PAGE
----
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I want to nest some enums. The object i'm representing are Flags, with a type, and a value. There are a discrete number of types, and each type has a distinct set of possible values.

So if Type A can have values 1, 2 or 3, and Type B can have values 4,5,6, I'd like to be able to do things like:

Flag f = Flag.A.1;

f.getType() - returns "A"

f.getValue() - returns "1"

Flag f2 = Flag.A.4; -- Syntax error.

I'm driving myself crazy trying to nest enums within enums - is what i'm trying possible - do I need to ditch enums altogether and handcraft a static class with static members?

My best effort so far is:

public class Flag {

    enum A extends Flag {

        private A(String value) {
            Flag.type = "A";
            Flag.value = value;

        private static String type;
        private static String value;

But if I do:

Flag f = Flag.A.ONE;

The types are incompatible.

share|improve this question
You cannot use 1 or 4 as identifier for your enum values. Care to embed more source code? – Laurent Pireyn Jun 21 '11 at 11:25
an enum cannot extend a class. – Peter Lawrey Jun 21 '11 at 11:27
And to be a bit more verbose: An enum automatically extends Enum<E> (where E is the enum type) and Java only has single inheritance. – musiKk Jun 21 '11 at 11:34
up vote 11 down vote accepted

You cannot have a number as an enum. It has to be an identifier.

You can do this

interface Flag {
    String getType();
    int getValue();
    enum A implements Flag{
        one, two, three;
        String getType() { return getClass().getSimpleName(); }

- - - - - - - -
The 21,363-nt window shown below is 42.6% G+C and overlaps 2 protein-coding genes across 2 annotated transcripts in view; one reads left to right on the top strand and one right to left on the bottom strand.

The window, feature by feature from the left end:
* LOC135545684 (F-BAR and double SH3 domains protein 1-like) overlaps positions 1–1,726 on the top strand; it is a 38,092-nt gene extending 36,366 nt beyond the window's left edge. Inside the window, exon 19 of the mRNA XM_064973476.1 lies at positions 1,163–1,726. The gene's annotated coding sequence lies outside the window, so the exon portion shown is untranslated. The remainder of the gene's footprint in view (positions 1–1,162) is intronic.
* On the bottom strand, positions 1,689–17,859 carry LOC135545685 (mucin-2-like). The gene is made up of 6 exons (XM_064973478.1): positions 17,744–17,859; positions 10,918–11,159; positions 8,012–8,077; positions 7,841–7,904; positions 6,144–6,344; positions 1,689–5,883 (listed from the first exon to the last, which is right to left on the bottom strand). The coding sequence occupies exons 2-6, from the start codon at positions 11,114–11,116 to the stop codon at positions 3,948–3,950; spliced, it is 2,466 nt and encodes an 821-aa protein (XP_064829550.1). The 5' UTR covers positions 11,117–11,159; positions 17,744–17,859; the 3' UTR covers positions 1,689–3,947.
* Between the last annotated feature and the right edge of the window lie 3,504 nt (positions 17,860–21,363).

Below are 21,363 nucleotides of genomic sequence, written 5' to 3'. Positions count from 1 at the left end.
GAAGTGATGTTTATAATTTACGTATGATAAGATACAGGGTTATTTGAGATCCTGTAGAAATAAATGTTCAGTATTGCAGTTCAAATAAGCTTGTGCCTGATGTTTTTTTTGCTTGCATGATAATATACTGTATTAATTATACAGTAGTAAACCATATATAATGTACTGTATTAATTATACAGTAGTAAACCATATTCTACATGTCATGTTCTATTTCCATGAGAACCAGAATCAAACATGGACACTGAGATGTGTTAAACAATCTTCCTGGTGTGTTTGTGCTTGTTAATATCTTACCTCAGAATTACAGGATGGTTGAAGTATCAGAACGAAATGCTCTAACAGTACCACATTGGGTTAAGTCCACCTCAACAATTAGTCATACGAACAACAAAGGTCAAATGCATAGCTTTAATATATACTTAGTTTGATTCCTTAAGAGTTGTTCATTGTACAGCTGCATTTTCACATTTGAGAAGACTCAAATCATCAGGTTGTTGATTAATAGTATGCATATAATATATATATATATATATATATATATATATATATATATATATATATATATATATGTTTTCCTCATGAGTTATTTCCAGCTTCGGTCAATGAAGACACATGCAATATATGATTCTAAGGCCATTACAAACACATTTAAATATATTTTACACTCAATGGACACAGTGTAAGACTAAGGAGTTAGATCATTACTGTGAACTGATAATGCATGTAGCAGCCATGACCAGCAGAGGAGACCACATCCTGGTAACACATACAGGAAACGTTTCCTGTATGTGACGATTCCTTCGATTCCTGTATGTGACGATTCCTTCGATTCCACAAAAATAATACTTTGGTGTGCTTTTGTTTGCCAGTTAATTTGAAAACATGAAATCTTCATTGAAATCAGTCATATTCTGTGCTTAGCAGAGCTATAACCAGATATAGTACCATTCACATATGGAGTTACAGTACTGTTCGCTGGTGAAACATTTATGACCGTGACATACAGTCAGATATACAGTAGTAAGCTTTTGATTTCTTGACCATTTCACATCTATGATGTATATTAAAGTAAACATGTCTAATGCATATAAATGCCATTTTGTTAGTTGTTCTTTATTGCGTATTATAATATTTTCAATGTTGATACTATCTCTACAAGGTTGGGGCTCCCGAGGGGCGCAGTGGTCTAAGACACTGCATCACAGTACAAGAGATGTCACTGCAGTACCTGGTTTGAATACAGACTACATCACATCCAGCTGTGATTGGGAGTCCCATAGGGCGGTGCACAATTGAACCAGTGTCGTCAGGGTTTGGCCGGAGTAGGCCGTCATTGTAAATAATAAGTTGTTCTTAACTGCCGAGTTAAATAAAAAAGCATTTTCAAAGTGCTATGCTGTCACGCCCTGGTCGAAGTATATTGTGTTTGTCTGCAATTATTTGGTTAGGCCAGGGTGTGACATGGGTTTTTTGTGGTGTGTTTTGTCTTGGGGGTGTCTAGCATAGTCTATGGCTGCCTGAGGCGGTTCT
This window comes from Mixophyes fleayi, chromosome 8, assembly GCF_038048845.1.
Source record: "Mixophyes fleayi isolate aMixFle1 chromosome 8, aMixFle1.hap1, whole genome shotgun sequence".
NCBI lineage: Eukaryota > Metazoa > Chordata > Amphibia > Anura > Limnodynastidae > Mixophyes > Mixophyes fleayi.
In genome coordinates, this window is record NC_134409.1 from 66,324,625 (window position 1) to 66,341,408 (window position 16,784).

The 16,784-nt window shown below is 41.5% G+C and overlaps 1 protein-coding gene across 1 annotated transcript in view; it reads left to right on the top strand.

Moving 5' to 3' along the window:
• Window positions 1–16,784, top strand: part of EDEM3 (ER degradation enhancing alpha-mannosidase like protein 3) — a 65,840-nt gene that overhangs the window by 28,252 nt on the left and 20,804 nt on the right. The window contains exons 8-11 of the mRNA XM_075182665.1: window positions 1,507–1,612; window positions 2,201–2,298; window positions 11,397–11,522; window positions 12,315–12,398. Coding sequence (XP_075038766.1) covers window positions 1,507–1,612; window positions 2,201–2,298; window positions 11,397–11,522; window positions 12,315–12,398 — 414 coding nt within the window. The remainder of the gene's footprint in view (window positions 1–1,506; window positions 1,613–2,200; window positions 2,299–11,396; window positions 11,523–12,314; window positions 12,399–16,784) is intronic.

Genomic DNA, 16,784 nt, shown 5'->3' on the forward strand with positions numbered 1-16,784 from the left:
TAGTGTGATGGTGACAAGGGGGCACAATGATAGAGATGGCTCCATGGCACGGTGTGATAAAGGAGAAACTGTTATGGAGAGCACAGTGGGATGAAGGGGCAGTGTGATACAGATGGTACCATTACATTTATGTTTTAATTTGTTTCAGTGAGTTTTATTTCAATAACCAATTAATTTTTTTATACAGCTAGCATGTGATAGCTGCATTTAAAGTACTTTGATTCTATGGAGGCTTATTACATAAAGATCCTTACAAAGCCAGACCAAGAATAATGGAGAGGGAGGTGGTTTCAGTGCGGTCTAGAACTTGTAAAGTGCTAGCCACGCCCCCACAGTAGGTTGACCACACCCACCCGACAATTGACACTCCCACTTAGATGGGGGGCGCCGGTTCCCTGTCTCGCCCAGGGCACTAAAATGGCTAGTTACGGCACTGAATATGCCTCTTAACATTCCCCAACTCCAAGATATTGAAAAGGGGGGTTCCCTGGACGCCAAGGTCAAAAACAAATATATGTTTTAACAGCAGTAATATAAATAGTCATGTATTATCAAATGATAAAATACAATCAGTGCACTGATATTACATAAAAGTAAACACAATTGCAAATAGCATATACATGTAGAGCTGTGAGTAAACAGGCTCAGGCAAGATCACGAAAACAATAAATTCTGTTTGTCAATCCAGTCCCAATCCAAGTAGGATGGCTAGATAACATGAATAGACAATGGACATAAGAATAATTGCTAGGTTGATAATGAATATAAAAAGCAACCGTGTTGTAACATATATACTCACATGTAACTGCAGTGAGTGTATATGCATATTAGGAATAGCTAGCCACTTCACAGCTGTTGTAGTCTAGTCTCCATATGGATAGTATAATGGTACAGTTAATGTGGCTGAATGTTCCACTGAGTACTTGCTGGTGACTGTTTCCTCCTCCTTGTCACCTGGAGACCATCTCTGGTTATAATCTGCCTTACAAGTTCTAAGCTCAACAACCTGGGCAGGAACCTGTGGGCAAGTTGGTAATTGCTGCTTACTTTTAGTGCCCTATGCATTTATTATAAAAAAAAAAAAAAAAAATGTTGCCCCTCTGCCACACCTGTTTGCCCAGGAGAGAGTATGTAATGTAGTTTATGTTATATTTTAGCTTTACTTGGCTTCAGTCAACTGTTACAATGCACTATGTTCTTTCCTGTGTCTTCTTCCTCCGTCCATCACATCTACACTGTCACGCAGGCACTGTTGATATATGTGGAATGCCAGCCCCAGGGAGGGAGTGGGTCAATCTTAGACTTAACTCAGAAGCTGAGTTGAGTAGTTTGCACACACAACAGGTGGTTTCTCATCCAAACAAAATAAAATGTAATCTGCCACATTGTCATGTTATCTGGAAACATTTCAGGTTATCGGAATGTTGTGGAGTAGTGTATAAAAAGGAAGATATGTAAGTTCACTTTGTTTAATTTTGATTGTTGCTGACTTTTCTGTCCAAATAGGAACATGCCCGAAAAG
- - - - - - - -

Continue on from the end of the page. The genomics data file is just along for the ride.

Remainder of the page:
int getvalue() { return ordinal()+1; }
    enum B implements Flag{
        four, five, six;
        String getType() { return getClass().getSimpleName(); }
        int getvalue() { return ordinal()+4; }

Flag f = Flag.A.one;

However a simpler option may be

enum Flag {
    A1, A2, A3, B4, B5, B6;
    public String getType() { return name().substring(0,1); }
    public int getValue() { return name().charAt(1) - '0'; }

Flag f = Flag.A1;
share|improve this answer
I think it'd be better to use a public final class with a private constructor instead of an interface for Flag. – deinocheirus Nov 5 '13 at 14:19
@deinocheirus How would use a public final class in the first example where there is multiple subclasses? BTW an enum is a public final class with private constructors. – Peter Lawrey Nov 5 '13 at 21:36

Nesting enums is not possible. But enums can implement interfaces. Why not have A and B as two different enums that both implement a TypedEnum interface with getType() and getValue() methods?

share|improve this answer

As I understand enums, they are kind of singletons. It means enum X {A,B} has two singleton instances A,B. If you had nested enum A { P, Q }, how you can say if X.A is X.A.P or X.A.Q ? I wish I was able to say it more simply.

Use static class.

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